Professor Wardlaw is studying how these strokes are caused, and in particular she’s looking at the lining of blood vessels – the endothelium. It is known to play a role in processes that lead to heart and circulatory disease, but is much less studied in the brain. “The endothelium has been studied a lot by cardiologists,” says Professor Wardlaw. “But it has been rather ignored in connection to stroke and dementia.”
The endothelium works with nerve cells and other cells in the brain. She thinks that when it becomes damaged, messages travelling around your brain slow down or don’t arrive at all.
Causes of lacunar stroke are not fully understood, but probably include the same risk factors as other strokes, including old age, smoking, high cholesterol and high blood pressure. And Professor Wardlaw’s team already have some ideas about treatments.
Future treatments for lacunar stroke
They have been testing two existing drugs, which are known to have effects on the endothelium. The first is isosorbide mononitrate, part of a group of drugs called nitrates, which are used to treat angina. The other is cilostazol, which is used as an antiplatelet drug (although it’s not common in the UK), but may also help improve endothelial function.
With a team in Nottingham and Edinburgh, they ran a pilot study, funded by the Alzheimer’s Society, which has enabled them to plan a larger trial of at least 200 people, funded by £850,000 from the BHF.
It might be that you could use it as a treatment for people who haven’t had a stroke yet
“We are testing these two drugs individually and together, because they may have increased effects when used together,” says Professor Wardlaw. “The pilot has been really helpful in telling us how to vary the dose, what kind of side effects people might get, and how well people tolerate the drugs.”
The three-year BHF-funded trial will follow people who have had lacunar stroke. “If the theory is correct, we would hope to find they have reduced risk of another stroke of this type, and are less likely to get cognitive impairment,” she says. “We will scan their brains and measure what has changed after one year on the different drugs.”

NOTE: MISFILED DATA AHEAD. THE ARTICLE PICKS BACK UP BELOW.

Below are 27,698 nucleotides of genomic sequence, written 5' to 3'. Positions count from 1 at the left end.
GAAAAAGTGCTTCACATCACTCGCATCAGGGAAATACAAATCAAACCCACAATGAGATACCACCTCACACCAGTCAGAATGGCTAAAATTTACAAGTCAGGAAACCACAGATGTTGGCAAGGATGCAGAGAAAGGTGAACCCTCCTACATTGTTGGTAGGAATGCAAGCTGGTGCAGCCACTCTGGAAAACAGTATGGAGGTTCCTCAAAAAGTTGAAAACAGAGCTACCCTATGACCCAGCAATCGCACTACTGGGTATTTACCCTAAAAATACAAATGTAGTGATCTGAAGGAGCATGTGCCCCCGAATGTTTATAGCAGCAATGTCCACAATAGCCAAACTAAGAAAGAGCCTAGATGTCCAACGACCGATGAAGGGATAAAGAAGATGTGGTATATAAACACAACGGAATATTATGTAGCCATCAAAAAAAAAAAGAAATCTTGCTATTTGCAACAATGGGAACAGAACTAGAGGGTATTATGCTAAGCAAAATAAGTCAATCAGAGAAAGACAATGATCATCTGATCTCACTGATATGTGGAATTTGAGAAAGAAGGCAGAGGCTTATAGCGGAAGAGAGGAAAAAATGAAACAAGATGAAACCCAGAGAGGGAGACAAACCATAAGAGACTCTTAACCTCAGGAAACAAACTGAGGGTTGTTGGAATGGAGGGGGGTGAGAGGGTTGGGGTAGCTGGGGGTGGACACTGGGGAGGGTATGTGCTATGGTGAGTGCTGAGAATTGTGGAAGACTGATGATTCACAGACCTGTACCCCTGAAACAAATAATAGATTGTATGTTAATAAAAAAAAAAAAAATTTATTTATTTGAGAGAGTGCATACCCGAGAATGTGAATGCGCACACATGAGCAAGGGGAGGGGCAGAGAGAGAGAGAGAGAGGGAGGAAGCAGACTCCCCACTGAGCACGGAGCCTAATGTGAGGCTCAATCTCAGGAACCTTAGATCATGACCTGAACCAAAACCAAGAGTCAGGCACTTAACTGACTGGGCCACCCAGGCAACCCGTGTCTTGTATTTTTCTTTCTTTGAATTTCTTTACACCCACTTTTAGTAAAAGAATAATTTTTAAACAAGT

If the trial is successful, they hope to run larger trials to establish this as a treatment. It could potentially be used for prevention too. “If it works in people who have had symptoms, it seems plausible it would work in people who haven’t had symptoms but are at high risk, perhaps due to family history,” says Professor Wardlaw. “It might be that you could use it as a treatment for people who haven’t had a stroke yet.”
BHF stroke research
This is just one example of the BHF funding research to help people affected by stroke. Many of the risk factors for stroke and heart disease are the same, and we know many of the same processes are behind both conditions.
We’ve given researchers at the University of Cambridge £1m to search for possible genetic causes of lacunar strokes. Working with researchers worldwide, as part of the International Stroke Genetics Consortium, they will look at the DNA of 5,000 people who have had a lacunar stroke to see which genes could play a role in the disease. Learning which genes can increase your risk of lacunar stroke will shed more light on how the condition works and which medications might be helpful.
We’re currently funding more than a dozen other stroke research projects, including six with the Stroke Association. These include a project in the UK and abroad, run by the University of Glasgow, to see whether a new clot-busting drug is better at treating stroke. A Cambridge-based trial has been looking at whether a ‘polypill’ of three different drugs is more effective at preventing further strokes in people who have already had one.
We’re funding another trial, called RIGHT-2, run by the University of Nottingham, to test if giving GTN (nitrate) patches in the ambulance on the way to hospital can help treat all types of stroke.
We’re also researching atrial fibrillation, a major cause of stroke, as well as several other projects studying causes of stroke.